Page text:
Monthly Archives: September 2012

Is Middle East News Coverage Balanced?

Western readers should put their critical thinking hats on and be very careful when reading or viewing Middle East affairs — looks can be deceiving.

For example, take the Israeli-Hezballah conflict that happened in the summer of 2006. Three different Hebrew editions of the same article on Haaretz’s website appeared over 48 hours, with each subsequent one including less definitive information.

This is exactly what happened with Joav Stern’s article published on Haaretz’s Hebrew online website on July 29, 2006.

In the original version Stern included Hassan Nasrallah’s speech made on the Lebanese Television station, Al-Manar as the lead-off paragraph. He cited Nasrallah’s conditions for a ceasefire, the return of prisoners, restoration of the geographical area of the Shebat Farms from Israel and more… This can’t be verified any longer because within 12 hours this statement was removed from Stern’s article.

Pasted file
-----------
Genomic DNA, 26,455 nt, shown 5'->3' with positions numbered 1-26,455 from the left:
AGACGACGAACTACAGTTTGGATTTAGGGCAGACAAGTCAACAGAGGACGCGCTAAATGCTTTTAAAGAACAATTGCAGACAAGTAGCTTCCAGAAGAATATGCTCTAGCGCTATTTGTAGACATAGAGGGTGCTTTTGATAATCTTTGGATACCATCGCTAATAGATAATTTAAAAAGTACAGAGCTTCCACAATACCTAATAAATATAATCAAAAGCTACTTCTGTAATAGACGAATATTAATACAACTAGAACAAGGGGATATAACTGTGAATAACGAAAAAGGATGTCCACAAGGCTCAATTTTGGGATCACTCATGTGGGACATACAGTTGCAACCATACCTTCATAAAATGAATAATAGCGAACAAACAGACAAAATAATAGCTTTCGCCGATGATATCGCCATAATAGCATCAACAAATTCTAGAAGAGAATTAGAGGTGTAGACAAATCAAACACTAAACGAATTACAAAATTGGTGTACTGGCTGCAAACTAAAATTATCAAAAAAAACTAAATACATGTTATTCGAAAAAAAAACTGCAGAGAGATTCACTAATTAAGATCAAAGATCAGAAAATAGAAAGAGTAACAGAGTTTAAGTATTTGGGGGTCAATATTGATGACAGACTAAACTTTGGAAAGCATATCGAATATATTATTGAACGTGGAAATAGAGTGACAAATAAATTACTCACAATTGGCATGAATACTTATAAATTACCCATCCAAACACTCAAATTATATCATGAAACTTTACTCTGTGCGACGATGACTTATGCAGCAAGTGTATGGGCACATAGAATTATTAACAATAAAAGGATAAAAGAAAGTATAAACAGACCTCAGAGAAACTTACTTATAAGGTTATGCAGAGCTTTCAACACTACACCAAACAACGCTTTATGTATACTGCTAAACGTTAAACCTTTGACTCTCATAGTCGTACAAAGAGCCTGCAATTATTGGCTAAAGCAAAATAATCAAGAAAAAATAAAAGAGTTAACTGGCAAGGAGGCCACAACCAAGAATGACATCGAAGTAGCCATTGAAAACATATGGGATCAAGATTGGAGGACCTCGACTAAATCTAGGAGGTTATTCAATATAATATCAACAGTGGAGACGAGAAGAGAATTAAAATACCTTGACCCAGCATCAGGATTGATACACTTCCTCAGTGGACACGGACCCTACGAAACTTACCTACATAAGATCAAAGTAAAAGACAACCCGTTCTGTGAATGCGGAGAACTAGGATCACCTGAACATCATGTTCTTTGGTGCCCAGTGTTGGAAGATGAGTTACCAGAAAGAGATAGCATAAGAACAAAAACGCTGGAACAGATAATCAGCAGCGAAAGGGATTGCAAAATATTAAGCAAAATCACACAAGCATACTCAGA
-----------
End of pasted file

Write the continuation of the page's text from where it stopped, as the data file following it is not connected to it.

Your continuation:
The new header paragraph copy was posted by July 29 on or before 10:00 pm with Nasrallah’s conditions of ceasefire removed. After this paragraph, the rest of the body copy remained virtually the same.

Then within another 12 hours it changed for the third time, and this time it appeared to be the final copy. The header paragraph related to Lebanese protesters in Beirut exhorting Hassan to bomb Tel-Aviv.

After the new header paragraph, the body copy is virtually the same.

The final copy is a big shift from the original. It changed from an article covering a political problem of prisoner exchange, and historic territorial rights between Israel and its neighbors to one where Israel was under attack. The first one could potentially inspire the international community to broker a deal on land between the disputing parties. The final copy emphasized Israel defending its existence. The western world normally sides with Israel when its sovereignty is threatened, and it worked. Nasrallah’s demand for land repatriation was permanently erased from the western mindset.